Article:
- Associated Press - Sunday, August 30, 2015

JACKSON, Miss. (AP) - From Gulfport to Gautier to Ocean Springs, Bobby Windham has crisscrossed the Mississippi Gulf Coast living in Katrina cottages.

He loves their durability. The cottages, built as an alternative to FEMA emergency housing for those left homeless by Katrina, are small, compact, insulated and, according to Windham, “tight, like a vacuum.”

“I’d much rather live in this than a trailer,” he says. “They’ll last forever.”

The cottages came from the Mississippi Renewal Forum, as a sturdier, potentially permanent alternative to tiny FEMA trailers wheeled in after major disasters. They were a welcome relief for families cramped in the trailers, and some lived in the cottages for years after the storm.

“I’ve become sort of an evangelist, the preacher for the future of Katrina cottages and the promise they have for affordable housing,” said Ben Brown, on the team of New Urbanist planners who came after Katrina to help plan for “renewal” rather than rebuilding. “The FEMA trailers weren’t designed for long term …We wanted to encourage real housing, that could be wheeled in on trailers, but then taken off and put on foundations, to seed new neighborhoods, with houses built better for future storms … Small-scale houses, 400 to 1,200 square foot, can work at a density that almost achieves that of small apartment complexes, but look good even alongside historic neighborhoods.”



Since Katrina, the cottages have become a highly popular housing alternative.

People seek them out.

“They’re hard to find anymore,” says Windham, who recently sold the one he is currently occupying. Mississippi received approximately 2,800 of these small houses after Katrina.

There has been an increased demand for the cottages, and several of them have been moved out of the state, regrouped into housing complexes, or even turned into small businesses.

Although many of the original residents don’t live in them any longer, the cottages have been assembled for rental in small neighborhoods. One prominent example is in Ocean Springs at the Cottages at Second Street and Oak Park.

But, perhaps, the most innovative use has been with places like Anchor Square in Pascagoula, which has turned several cottages into shops.

Anchor Square opened in 2011 as a business incubator downtown with 16 pastel-colored cottages grouped together. The city formed it as a way of jump-starting several businesses to “anchor” the economy of its downtown area.

The cottages’ colors - bright pink, blue and yellow - have have attracted many passers-by. The center, connected by a boardwalk built by Habitat for Humanity, allows customers to shop at several places at once. The businesses profit by sharing customers.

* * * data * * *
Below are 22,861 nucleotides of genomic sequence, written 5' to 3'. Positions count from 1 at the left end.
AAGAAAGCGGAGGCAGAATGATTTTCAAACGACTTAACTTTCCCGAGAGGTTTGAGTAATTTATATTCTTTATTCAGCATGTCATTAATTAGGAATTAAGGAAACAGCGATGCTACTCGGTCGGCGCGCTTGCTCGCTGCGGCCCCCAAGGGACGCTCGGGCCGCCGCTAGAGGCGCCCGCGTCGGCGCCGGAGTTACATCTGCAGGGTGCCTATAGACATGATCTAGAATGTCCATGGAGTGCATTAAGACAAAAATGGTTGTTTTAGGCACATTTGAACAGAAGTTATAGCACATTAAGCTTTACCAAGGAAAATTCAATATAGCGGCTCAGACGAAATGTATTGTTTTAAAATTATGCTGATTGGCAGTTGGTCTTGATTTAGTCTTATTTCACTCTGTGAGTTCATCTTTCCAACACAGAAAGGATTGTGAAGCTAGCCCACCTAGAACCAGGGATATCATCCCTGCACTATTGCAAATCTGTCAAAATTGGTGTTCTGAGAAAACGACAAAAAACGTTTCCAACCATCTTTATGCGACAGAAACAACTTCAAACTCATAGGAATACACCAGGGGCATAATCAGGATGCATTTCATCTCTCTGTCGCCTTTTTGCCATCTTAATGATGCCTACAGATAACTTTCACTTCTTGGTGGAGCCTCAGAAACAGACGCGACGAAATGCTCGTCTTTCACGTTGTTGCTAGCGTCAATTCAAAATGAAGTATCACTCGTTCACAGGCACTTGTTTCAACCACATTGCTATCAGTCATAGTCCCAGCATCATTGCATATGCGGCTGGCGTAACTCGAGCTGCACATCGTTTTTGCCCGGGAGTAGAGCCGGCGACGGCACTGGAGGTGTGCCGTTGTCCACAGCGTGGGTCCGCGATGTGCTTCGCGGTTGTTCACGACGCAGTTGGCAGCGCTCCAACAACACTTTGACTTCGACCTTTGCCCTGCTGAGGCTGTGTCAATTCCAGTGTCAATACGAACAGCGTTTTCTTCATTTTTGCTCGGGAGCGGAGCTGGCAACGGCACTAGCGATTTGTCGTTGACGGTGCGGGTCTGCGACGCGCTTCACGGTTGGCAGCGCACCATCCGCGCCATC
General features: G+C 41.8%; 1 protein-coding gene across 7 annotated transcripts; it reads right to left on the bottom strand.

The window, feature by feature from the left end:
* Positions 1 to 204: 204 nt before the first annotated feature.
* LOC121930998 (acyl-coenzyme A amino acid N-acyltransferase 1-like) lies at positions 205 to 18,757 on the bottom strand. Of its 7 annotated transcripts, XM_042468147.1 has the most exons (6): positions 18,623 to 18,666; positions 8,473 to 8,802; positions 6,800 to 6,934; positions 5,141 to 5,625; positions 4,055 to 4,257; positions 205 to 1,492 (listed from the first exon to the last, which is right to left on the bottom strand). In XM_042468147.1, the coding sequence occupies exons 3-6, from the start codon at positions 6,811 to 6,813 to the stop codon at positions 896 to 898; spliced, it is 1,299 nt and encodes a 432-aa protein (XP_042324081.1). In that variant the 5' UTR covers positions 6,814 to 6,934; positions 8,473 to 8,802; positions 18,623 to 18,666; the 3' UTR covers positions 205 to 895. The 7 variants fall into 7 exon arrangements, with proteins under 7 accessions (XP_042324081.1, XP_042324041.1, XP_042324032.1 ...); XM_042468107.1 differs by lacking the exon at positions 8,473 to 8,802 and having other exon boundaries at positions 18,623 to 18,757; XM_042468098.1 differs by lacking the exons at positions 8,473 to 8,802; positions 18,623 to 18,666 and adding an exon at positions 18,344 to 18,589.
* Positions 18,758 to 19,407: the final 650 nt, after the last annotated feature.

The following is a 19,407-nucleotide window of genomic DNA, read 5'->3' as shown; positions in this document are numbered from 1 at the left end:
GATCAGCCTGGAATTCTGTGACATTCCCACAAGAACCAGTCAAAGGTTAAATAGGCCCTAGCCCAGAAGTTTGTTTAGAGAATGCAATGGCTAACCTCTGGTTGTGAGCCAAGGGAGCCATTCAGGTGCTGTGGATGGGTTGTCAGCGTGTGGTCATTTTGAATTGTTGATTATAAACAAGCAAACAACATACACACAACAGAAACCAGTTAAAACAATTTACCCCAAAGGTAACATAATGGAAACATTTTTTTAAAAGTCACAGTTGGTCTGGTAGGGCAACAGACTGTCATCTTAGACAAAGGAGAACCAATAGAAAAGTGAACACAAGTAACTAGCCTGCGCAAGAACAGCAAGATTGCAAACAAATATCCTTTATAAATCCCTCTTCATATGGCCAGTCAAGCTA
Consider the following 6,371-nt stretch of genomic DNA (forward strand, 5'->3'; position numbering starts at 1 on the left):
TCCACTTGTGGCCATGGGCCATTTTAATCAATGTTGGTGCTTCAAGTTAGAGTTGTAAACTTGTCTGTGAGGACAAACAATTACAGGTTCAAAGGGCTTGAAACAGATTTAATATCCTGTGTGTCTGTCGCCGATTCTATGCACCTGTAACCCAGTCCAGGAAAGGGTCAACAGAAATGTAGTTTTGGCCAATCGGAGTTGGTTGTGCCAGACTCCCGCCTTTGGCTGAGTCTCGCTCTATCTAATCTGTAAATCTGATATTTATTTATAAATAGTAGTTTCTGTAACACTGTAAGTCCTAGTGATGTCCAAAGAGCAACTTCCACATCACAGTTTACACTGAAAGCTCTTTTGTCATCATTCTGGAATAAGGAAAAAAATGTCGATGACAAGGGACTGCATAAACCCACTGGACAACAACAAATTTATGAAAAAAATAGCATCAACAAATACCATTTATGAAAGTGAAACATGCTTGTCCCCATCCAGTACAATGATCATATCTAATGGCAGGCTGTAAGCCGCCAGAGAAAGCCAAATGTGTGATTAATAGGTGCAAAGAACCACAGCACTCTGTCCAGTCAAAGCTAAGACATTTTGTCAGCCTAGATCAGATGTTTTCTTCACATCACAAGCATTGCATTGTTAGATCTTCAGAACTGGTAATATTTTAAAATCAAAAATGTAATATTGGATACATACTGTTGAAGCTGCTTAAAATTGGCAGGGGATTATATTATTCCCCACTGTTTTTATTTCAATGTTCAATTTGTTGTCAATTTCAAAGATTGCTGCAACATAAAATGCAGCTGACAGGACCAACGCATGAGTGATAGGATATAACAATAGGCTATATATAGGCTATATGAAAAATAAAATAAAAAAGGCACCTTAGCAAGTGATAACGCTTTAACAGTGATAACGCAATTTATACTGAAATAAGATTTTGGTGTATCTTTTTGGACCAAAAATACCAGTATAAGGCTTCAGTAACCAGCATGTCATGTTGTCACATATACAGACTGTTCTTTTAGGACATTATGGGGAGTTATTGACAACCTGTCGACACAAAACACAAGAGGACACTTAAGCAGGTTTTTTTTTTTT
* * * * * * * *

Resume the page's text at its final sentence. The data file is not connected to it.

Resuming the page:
Aspiring business owners have been able to utilize these cottages to test the waters. LaLinda Grace, who manages Anchor Square, says the cottages are available at an inexpensive price.

Anne Pitre, public relations spokeswoman for Pascagoula, said many are grateful to the city “for coming up with the concept, without which many wouldn’t have taken the step out.”

Sharon Stennis, a hair stylist who has been with Anchor Square since its inception, started her Community Hair Salon after she became tired of working in a barber shop mainly for men. Her lady customers followed her to her new location, and she has picked up more clientele. In fact, her business has performed so well she has upgraded from one of the smaller cottages to a larger one. She now has room to take on a new stylist.

“Katrina was a heartache for all of us, but there were definitely blessings that came out of it,” Stennis said. “And this (business) is one of them.”

Trina Mitchell-Harris, who is new to Anchor Square, just finished painting the outside of her pastry shop. Describing herself as nervous and excited about her new business, she so far has done well, especially with her personal invention, the non-shareable “cake-in-a-jar”.

When Katrina hit the Coast, Mitchell-Harris says she and her family lost everything, but she has been making a comeback with her baking business, which she started from her home. She received so many customers she expanded the business to Anchor Square.

Tracy Jackson Wilson barely had her custom-made toy store open a year before it outgrew its incubator location. Whimsy Books and Toys will now offer children’s birthday parties at its new location down the street.

Then-Gov. Haley Barbour and the Mississippi Renewal Forum recruited Marianne Cusato, a key designer behind the cottages, to construct new housing on the Coast. She said the cottages played a lead role in launching her career because she received national attention.

The “shacks” assembled after the 1906 San Francisco earthquake inspired her design, and she assisted on the Coast with the construction of the cottages

Cusato describes the process as deeply meaningful because it was an investment in the lives of others. She says it’s amazing to see how the cottages have evolved.

She is concerned with housing in America and future preparations for natural disasters.

Cusato believes funding for emergency responses should be faster to accommodate those affected by the next storm.

“We know it’s coming,” Cusato said. “We just don’t know when.”

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Political editor Geoff Pender contributed to this report.

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Information from: The Clarion-Ledger, https://www.clarionledger.com

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